Ta-Nehisi Coates frames the book-length essay as a letter to his 15-year-old son, Samori. The essay explores what Coates has learned about living in America as an African American and expresses hope that his son will live courageously and free in an otherwise violent world. Throughout the essay, Coates is thoughtful and observant. His tone is full of wonder but also full of helplessness, rage, and resignation. He fiercely looks the darker aspects of American society in the face and names them. His courage in doing so, in spite of his childhood, brings authenticity and heart to his work.
Samori Coates is the author's son and the boy to whom the essay is addressed. He is present as a baby, a child, and finally as a teenager. Through these limited interactions, the reader comes to know Samori as a carefree, friendly, and sensitive boy. Most important, however, is his change into a sorrowful and disillusioned young teen when he learns that Michael Brown's killers are exonerated.
Kenyatta Matthews met Ta-Nehisi Coates at Howard University. She grew up in Chicago, never knowing her father. Coates says she had an air of "cosmic injustice" about her, which made him feel they had something in common. Coates notes that she gave up believing in "the Dream" earlier than he did. This allowed her more freedom, and so she wanted to travel and see more of the world. Her visit to Paris and the photos she took of her trip inspire Coates to go there as well—a trip that proves to be life changing.
Ta-Nehisi Coates first met Prince Jones at Howard University and describes him as likable and admired. Jones was the son of Dr. Mable Jones and grew up with more privilege than Coates as a result of his mother's respected position in society. He went to private schools and excelled academically. Prince Jones is shot by an officer of the Prince George's County police force shortly after Coates was pulled over in the same county. While Coates was let go without incident, Jones was killed and the officer was not held accountable. This contrast serves to highlight the fact that privilege, success, and wealth do not protect an African American man from racism.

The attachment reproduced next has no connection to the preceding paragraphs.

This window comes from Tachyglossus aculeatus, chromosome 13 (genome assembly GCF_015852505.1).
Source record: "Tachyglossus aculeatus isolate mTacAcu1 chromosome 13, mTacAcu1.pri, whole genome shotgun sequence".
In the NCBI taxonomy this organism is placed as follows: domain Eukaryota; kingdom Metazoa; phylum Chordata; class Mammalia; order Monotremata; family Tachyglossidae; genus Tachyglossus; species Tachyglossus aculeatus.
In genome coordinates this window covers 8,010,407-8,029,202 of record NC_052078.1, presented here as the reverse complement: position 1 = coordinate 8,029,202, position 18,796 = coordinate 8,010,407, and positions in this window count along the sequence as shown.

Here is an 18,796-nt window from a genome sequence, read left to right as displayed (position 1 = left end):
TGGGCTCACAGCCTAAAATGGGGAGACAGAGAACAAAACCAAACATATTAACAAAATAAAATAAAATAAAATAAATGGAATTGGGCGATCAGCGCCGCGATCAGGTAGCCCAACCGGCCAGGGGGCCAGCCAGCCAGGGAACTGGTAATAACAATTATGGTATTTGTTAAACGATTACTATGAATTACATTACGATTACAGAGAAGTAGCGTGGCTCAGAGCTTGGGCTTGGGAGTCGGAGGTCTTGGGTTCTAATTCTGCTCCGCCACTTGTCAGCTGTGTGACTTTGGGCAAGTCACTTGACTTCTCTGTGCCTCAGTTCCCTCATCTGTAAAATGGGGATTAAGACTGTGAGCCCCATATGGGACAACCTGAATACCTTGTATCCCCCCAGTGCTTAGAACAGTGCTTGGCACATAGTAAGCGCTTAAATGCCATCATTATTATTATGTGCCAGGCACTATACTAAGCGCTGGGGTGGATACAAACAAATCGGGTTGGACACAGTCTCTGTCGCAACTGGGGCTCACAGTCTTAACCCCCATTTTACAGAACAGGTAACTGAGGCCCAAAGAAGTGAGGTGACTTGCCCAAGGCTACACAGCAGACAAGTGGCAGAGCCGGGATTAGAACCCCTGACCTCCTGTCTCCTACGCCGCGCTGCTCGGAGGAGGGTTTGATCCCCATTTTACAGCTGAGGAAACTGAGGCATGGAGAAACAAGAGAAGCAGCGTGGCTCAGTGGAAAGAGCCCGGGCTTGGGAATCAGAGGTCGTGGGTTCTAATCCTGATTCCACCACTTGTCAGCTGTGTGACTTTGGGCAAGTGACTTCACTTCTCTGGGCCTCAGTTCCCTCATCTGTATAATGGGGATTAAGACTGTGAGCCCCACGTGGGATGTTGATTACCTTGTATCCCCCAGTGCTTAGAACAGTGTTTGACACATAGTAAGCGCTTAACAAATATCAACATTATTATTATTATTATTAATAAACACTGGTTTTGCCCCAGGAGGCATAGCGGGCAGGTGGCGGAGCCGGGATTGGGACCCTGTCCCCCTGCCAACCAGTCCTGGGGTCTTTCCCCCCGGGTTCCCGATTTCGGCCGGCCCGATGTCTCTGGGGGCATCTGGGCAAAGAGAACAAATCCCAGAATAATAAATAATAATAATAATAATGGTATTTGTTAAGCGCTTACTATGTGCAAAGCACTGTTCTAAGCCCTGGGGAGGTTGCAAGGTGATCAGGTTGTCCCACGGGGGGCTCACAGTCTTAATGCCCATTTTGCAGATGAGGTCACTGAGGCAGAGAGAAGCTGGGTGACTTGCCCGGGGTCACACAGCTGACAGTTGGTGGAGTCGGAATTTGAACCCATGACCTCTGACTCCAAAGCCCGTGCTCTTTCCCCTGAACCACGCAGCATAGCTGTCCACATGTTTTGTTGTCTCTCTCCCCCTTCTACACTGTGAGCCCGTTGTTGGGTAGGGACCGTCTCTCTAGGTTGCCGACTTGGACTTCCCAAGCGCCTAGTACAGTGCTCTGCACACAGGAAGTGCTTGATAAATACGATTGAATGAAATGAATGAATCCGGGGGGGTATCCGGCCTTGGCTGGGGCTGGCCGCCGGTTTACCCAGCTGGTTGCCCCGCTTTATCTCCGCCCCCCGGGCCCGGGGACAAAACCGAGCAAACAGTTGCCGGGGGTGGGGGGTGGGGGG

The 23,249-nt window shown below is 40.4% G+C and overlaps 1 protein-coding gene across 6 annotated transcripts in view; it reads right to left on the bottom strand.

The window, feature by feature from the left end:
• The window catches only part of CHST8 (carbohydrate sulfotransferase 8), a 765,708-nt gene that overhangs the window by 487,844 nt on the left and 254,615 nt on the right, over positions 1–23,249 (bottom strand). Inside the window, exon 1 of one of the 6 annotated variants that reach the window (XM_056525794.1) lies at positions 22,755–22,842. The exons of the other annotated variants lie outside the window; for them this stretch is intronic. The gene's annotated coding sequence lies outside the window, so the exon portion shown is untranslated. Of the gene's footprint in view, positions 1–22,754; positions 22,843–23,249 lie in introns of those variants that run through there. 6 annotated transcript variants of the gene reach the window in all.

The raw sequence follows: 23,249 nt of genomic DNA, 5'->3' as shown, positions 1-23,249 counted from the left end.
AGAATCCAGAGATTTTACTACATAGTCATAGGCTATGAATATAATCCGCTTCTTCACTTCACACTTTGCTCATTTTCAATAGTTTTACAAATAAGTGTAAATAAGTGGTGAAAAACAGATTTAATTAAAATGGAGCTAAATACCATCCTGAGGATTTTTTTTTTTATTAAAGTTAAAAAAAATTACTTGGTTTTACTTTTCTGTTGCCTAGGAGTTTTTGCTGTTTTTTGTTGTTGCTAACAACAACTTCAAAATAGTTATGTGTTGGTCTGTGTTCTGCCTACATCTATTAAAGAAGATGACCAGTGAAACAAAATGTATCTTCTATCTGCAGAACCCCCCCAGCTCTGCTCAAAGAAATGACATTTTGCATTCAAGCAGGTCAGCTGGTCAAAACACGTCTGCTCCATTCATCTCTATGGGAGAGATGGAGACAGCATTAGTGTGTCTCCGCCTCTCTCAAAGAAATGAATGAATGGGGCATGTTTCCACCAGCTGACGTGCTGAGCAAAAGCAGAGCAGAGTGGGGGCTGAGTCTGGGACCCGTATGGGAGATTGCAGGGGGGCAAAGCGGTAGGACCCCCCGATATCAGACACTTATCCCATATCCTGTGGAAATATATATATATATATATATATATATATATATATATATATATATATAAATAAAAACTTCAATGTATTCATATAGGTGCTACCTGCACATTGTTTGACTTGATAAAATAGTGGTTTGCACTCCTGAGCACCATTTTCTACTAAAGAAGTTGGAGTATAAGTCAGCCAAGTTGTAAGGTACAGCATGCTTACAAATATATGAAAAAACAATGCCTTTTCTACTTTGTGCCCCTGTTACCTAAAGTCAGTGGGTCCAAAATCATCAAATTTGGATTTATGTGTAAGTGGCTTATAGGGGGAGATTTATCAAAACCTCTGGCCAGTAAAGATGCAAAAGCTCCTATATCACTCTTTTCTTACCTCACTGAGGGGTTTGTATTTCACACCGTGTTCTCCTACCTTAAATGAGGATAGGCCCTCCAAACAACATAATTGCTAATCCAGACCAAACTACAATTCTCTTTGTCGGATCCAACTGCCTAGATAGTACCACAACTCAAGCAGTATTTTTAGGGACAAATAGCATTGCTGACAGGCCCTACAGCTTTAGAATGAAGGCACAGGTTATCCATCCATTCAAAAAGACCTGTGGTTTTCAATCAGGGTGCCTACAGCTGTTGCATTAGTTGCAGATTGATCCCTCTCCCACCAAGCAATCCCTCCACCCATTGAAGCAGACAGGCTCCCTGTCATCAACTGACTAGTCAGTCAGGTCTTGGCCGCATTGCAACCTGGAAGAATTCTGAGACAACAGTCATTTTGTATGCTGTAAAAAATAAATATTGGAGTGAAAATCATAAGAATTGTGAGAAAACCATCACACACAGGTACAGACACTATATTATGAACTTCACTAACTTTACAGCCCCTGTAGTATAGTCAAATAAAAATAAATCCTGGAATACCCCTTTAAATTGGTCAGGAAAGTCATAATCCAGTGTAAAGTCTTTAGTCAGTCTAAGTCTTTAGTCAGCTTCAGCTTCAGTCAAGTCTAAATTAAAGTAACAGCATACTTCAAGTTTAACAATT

Dr. Mable Jones
Ta-Nehisi Coates's visit with Dr. Mable Jones after her son's death is the focus of the third part of the essay. During the visit, she shares details of her childhood, her first experience of discrimination, and her ambition to become a doctor. She'd excelled in every way, and by the time she was in high school she was an accomplished athlete as well as a strong student. She became class president, went to medical school, and became a respected doctor. She gave Prince everything she could—a safe neighborhood, private schools, and the university of his choice. Still, all of her hard work and success did not save her son. He was still a victim of racism. Coates describes Dr. Jones as calm and controlled. She clearly spends a great deal of effort restraining her reactions, giving the most subtle signs of what is clearly very strong emotion. Though her grief is deep, she chooses not to show it openly.